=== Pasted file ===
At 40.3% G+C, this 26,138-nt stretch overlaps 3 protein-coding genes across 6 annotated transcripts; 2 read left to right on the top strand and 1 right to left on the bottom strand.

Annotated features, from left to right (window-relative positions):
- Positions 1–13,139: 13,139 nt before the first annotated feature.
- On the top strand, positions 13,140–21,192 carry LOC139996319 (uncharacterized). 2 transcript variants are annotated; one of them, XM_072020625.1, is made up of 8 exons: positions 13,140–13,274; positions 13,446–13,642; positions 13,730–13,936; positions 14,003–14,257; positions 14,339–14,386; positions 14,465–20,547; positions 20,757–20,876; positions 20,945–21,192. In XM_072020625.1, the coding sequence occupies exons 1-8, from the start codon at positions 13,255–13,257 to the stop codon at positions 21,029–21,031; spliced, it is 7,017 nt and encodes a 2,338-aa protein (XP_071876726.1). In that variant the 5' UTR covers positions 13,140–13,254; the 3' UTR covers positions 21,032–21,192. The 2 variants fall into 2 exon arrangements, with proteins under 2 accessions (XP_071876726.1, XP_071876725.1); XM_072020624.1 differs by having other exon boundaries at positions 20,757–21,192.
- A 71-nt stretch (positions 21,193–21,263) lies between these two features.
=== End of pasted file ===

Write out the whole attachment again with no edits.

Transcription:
At 40.3% G+C, this 26,138-nt stretch overlaps 3 protein-coding genes across 6 annotated transcripts; 2 read left to right on the top strand and 1 right to left on the bottom strand.

Annotated features, from left to right (window-relative positions):
- Positions 1–13,139: 13,139 nt before the first annotated feature.
- On the top strand, positions 13,140–21,192 carry LOC139996319 (uncharacterized). 2 transcript variants are annotated; one of them, XM_072020625.1, is made up of 8 exons: positions 13,140–13,274; positions 13,446–13,642; positions 13,730–13,936; positions 14,003–14,257; positions 14,339–14,386; positions 14,465–20,547; positions 20,757–20,876; positions 20,945–21,192. In XM_072020625.1, the coding sequence occupies exons 1-8, from the start codon at positions 13,255–13,257 to the stop codon at positions 21,029–21,031; spliced, it is 7,017 nt and encodes a 2,338-aa protein (XP_071876726.1). In that variant the 5' UTR covers positions 13,140–13,254; the 3' UTR covers positions 21,032–21,192. The 2 variants fall into 2 exon arrangements, with proteins under 2 accessions (XP_071876726.1, XP_071876725.1); XM_072020624.1 differs by having other exon boundaries at positions 20,757–21,192.
- A 71-nt stretch (positions 21,193–21,263) lies between these two features.